If you’ve seen a short-tailed albatross lately, you can chalk it up in part to the efforts of the Environmental Protection Agency, which turns 40 years old this year.
Not everyone in Oregon is enamored with the EPA’s Endangered Species Act — ask anyone who detests the northern spotted owl — but the creation of the list has helped save from extinction or at least increase the numbers of thousands of critters throughout the nation.
The ESA was approved by President Richard Nixon on Dec. 28, 1973, and in the intervening years has gone on to keep from extinction almost three dozen species of plants and animals.
As of last fall, there were about 2,100 species listed, but others are no longer under consideration, as listing takes time, and some are now extinct.
But the protections provided under the ESA have helped save many now-well-known species, including the bald eagle, whooping crane, sea otters, the gray whale and the gray wolf.
Love ’em or hate ’em, they’ve returned, in many cases, to healthier population numbers.
Curry County’s got a few of its own, too, described as species that live, periodically live or could survive in the relatively balmy climate of Oregon.
Included is the leatherback and loggerhead sea turtles and the humpback and killer whales. Seven other endangered species live within the state, but not in the southwestern corner. And only one — the western lily — is among the nine endangered plant species that calls Curry County home.
Success … and not
The ESA has been critical in fully recovering 31 species, including the bald eagle, eastern
population of Steller sea lion, American alligator, Lake Erie water snake and the Virginia northern flying squirrel.
Some have been brought back from the brink, such as the red wolf, which was down to 17 animals in 1980 before it was listed; as of 2003, there were 257. The same can be said of the black-footed ferret, whose population went from from 18 in 1986 to 600 in 2006.
Some protections haven’t worked, and animals have gone extinct. Critics note that only 28 species have been delisted due to recovery — a 1 percent success rate — showing that reform is needed to actually help the endangered plants and animals.
Of note is the northern spotted owl, which, despite 30 years of keeping loggers out of the forest — and the old-growth habitat the birds prefer — have actually decreased 40 percent in population, at a rate of 2.9 percent a year.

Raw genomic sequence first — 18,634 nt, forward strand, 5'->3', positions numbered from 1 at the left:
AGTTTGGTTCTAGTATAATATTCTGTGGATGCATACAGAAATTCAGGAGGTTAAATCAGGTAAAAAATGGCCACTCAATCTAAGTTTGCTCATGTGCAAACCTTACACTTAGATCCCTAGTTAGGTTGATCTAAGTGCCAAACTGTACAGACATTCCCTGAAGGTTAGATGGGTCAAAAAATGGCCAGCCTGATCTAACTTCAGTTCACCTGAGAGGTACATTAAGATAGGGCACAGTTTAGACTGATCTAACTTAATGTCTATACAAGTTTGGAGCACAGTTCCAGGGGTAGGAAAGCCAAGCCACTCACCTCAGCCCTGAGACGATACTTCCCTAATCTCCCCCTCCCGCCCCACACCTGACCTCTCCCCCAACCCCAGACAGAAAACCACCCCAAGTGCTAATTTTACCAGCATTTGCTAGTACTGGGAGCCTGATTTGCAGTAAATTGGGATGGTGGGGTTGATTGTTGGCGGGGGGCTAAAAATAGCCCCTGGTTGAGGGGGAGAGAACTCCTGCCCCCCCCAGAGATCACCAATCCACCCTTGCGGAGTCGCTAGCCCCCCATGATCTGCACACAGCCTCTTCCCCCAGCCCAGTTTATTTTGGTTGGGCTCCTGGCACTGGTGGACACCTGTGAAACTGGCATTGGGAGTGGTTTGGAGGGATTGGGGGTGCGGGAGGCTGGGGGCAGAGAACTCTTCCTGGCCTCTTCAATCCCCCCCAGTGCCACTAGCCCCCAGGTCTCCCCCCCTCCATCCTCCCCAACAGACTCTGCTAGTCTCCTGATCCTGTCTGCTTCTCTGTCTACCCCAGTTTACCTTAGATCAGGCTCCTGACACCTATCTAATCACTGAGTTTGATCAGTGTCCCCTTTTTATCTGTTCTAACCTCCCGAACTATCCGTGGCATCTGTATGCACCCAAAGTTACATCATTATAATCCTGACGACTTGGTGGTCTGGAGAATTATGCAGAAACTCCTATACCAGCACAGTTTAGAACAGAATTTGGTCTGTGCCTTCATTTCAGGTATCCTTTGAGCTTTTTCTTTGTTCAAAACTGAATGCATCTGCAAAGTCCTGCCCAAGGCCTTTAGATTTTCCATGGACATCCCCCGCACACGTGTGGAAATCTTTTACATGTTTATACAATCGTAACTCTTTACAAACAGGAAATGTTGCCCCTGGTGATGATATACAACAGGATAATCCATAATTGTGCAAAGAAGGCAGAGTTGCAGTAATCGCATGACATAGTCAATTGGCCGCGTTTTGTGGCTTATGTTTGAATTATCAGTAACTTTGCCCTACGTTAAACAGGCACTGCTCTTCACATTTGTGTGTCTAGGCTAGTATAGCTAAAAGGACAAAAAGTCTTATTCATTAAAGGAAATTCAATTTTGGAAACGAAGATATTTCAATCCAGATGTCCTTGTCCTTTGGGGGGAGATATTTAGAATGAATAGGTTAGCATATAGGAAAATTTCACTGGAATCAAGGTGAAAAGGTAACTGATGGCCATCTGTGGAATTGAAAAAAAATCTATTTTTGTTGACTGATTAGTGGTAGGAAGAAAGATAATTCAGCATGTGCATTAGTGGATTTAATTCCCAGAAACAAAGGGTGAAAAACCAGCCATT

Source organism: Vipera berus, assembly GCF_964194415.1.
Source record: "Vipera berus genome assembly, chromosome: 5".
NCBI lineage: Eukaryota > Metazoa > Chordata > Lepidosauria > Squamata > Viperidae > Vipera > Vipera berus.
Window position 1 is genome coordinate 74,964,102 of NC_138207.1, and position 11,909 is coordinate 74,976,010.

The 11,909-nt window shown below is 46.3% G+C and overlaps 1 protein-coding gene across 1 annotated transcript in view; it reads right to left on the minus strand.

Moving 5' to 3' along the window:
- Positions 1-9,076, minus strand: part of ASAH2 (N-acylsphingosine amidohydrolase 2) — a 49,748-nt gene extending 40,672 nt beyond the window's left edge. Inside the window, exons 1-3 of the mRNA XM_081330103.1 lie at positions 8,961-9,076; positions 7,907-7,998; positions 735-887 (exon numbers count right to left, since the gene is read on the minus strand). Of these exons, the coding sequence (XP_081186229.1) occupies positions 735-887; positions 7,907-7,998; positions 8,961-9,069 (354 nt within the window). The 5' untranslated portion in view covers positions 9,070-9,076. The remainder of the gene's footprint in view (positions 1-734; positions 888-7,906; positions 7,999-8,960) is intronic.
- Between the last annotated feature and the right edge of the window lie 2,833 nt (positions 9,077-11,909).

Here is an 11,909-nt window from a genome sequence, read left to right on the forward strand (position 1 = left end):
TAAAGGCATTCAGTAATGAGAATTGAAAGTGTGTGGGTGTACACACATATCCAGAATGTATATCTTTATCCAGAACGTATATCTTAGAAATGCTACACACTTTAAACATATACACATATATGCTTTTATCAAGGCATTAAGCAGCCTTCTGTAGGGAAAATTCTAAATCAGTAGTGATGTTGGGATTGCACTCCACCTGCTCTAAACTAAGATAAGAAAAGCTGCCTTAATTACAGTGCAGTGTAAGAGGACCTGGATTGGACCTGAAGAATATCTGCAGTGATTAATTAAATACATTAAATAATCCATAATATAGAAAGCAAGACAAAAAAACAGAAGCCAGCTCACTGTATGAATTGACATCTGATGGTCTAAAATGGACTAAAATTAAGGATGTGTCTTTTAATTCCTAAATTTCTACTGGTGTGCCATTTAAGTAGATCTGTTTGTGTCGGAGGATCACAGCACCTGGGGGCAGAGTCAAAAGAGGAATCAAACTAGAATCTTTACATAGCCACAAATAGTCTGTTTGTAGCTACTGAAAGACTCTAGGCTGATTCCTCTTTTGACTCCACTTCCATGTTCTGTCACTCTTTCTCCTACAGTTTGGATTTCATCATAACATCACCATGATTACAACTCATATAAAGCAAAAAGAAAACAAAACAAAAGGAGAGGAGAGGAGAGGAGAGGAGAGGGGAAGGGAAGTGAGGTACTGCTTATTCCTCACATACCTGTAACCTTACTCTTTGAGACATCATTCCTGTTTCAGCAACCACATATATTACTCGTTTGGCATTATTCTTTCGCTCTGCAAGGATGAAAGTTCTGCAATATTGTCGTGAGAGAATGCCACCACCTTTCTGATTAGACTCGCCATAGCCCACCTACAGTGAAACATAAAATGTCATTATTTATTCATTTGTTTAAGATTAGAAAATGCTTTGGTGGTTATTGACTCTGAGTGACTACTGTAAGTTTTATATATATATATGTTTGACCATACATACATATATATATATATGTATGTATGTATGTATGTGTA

And more trouble looms, with the barred owl that has in the past several years encroached on the spotted owl’s preferred territory.
Human activities started creating habitat corridors leading from the east that enabled the barred owls to make headway into the spotted owl’s territory. Larger and more aggressive than the little northern owl, the barred owls displace their spotted brethren, disrupt their nesting cycles and compete for food. There have also been instances of barred owls interbreeding with, or killing, spotted owls, according to a fact sheet released by the U.S. Fish and Wildlife Service.
To keep the barred owl at bay, officials have taken to the woods to shoot the bird in the past year. Efforts on a larger scale will get underway next spring.
“We observe that, as the number of barred owls detected in historical northern spotted owl territories increase, the number of spotted owls decrease,” a March 2012 USFW paper reads. “In the US, the density of barred owls appears greatest in Washington where barred owls have been present the longest and spotted owl populations have declined at the greatest rate in these areas.”
Additionally, northern spotted owl populations have been declining for many years, and the presence of barred owls exacerbates the decline and now is more strongly correlated with spotted owl population trends than the presence of protected habitat.
“This could result in the local extinction or near extinction of the northern spotted owl from a substantial portion of their historical range, even if other known threats, such as habitat loss, continue to be addressed,” the paper reads.
Some say the barred owl infringing upon the spotted owl’s habitat is merely nature — and perhaps evolution — running its course and shouldn’t be addressed by man.
“Efforts to stabilize or increase spotted owls numbers have cost American taxpayers tens of billions of dollars, been partly responsible for unprecedented numbers of catastrophic wildfires, caused the loss of tens of thousands tax-producing jobs for western US families, created economic hardships for hundreds of rural counties, towns, and industries, and indirectly resulted in the deaths of millions of native plants and animals,” said Bob Zybach, project manager with ORWW, a Philomath-based educational nonprofit that studies stewardship of the state’s water resources. “The scientific basis for these plans should be considered in full light of public and scientific review before they are continued much longer.”
“Experimental” areas — where the owls will be shot — include the Cle Elum in Washington, half the combined Oregon Coast ranges and Veneta in Oregon, the Union/Myrtle (Klamath) in southern Oregon, and the Hoopa (Willow Creek) in California. Work is scheduled to begin next spring.
This 30-year plan anticipates that “recovery of the spotted owl can be accomplished” if scientists are successful in reducing competition from the barred owl. With strong habitat conservation and forest restoration, the USFW maintains “there is a good chance of succeeding in recovering the spotted owl over the long term if we adequately address the barred owl threat in the short term.”
That still doesn’t address the fact that, even without the barred owl’s presence, protecting old growth forest and banning logging from federally-owned lands has not helped the spotted owl’s population to rebound, as many studies confirm.